If you own or finance equipment and on-hire it you could be at risk of losing that equipment if you haven’t registered your commercial arrangement on the Personal Properties Securities Register (PPSR),
A lot of people haven’t heard about the PPSR, or the Personal Properties Securities Act 2009 (PPS) itself (the name is confusing as it also applies to businesses and their assets), and the consequences of that ignorance could be dire.
What is the PPS?
The PPS is a Commonwealth Act which commenced on January 30, 2012 and introduced a national regime which replaced many existing schemes (including over 195 Acts and Regulations and 70 registers) which dealt with the registration of security interests over property in Australia. You may have been familiar with some state registers that were replaced — such as the Register of Encumbered Vehicles (REV) and the Victorian Securities Register, where financial interests over registered vehicles were held.
What is the PPSR?
The PPSR is the register where details of security interests in property can be registered and searched. It is administered by the Australian Financial Security Authority (AFSA), which says ‘personal property’ includes goods as well as intangible property and, in the case of business, may include inventory, shares, and plant and machinery.
Example of how you can lose your asset
The PPS goes one step further than previous legislation in that if you hire your asset to a third party on a handshake (or formal arrangement) and you are not correctly registered on the PPSR, if a receiver/liquidator is appointed to the third party they can take possession of the asset, sell it and keep the proceeds. You think I am kidding, right?
A recent court case last month proves the above, as reported by Andrew McLellan of EDX Australia, a specialist in the area of PPS. The case is Spiers Earthworks Pty Ltd – WA Supreme Court judgment, April 16, 2014.
“The receiver obtained a court order not only confirming that he was entitled to retain and sell the assets in his possession, but that Spiers Earthworks had to return all the assets that they had repossessed prior to the receiver being appointed,” he reported.
“Collecting your assets prior to the appointment of a receiver will not save you. Only correct PPSR registration can achieve this.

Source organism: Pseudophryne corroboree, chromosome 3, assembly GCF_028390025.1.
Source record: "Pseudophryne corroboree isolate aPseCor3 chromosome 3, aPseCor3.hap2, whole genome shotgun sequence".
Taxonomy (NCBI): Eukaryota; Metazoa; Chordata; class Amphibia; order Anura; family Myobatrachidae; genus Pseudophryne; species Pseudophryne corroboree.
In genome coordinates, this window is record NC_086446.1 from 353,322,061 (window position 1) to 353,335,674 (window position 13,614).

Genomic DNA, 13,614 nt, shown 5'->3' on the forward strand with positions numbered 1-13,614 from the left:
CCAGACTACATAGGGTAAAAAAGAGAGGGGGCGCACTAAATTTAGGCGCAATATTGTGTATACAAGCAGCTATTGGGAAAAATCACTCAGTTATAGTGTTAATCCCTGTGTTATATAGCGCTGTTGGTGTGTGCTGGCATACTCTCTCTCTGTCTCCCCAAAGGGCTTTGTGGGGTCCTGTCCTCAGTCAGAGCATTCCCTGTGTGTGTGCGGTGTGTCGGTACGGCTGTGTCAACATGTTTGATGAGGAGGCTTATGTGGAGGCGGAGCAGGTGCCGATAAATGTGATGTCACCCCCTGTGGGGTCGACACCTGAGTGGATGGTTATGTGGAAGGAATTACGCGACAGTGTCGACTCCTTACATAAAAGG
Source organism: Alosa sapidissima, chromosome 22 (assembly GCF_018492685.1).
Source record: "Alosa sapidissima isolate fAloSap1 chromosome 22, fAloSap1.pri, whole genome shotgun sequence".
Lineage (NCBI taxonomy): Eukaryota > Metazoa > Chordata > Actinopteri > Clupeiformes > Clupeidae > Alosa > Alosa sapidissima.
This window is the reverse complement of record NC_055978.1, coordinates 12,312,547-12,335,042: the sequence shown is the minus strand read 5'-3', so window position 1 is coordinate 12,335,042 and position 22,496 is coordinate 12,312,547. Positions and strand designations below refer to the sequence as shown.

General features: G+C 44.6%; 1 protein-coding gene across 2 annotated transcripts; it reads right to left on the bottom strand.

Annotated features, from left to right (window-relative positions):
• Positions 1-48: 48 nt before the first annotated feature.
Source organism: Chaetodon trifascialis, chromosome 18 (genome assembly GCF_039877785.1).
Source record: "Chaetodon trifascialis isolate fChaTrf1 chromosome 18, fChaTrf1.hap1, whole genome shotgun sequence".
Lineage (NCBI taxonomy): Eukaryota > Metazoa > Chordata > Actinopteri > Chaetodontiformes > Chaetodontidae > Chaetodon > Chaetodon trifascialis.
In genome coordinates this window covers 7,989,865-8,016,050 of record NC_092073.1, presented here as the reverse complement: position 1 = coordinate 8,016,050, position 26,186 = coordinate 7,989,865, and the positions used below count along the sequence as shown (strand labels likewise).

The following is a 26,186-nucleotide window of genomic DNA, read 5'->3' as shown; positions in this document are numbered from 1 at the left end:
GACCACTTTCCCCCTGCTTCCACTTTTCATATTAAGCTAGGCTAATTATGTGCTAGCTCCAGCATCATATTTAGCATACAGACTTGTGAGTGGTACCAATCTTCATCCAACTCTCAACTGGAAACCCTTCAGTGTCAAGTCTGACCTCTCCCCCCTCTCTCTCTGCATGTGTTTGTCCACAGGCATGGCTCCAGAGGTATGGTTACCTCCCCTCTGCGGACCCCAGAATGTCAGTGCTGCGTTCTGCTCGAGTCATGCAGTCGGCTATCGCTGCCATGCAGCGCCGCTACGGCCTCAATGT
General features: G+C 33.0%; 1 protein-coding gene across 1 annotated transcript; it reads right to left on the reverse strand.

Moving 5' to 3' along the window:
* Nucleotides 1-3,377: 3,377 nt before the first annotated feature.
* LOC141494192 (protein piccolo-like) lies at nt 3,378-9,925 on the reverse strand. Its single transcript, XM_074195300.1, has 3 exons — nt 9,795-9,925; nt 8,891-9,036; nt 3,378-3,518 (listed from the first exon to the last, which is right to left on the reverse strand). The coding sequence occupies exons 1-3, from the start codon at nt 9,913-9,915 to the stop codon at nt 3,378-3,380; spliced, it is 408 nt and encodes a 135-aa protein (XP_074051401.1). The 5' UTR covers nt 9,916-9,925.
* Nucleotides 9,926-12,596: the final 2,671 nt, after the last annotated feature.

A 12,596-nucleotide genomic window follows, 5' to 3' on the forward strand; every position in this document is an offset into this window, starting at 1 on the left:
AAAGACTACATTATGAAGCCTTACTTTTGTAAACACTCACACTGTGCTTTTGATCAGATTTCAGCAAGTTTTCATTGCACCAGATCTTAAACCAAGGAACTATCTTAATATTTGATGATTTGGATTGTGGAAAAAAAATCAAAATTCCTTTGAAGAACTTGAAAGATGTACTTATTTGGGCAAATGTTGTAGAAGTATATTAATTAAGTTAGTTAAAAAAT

“The agreement commenced in 2010. The company that hired the assets had receivers appointed over it on July 24, 2013. Spiers Earthworks did not bother registering on the PPSR. Considerable legal fees were then spent by Spiers justifying why it didn’t need to register.
“Spiers explored two new defences to justify why it did not need to register. The first defence was that the receiver would be acquiring the assets for nil value, which was not on just terms. It also explored the defence of how the PPSR interacts with state laws. Both defences were knocked back by the judge. In simple terms, there is no sensible alternative to correct registration on the PPSR.
“Spiers is just one more example where the owner of valuable hire equipment has lost assets to an insolvency practitioner. The lesson to be learnt is that you need to register and you need to register correctly. Seeking expert PPSR advice to get the registration performed correctly will be far cheaper than paying solicitors to argue a potentially losing case with an insolvency practitioner.
“In Spiers’ case, they now have to pay both their legal fees and the legal fees of the receiver. In addition, they have lost assets with a value of more than $1,400,000. This is in contrast to correctly registering for $16 on the PPSR.”
So what can you do to protect assets?
- Understand the PPS and ensure your interest is correctly registered on the PPSR.
- Seek advice from your accountant or legal adviser
- Use a company such as EDX Australia www.edxppsr.com.au
The website www.ppsr.gov.auprovides additional information about the PPSR.
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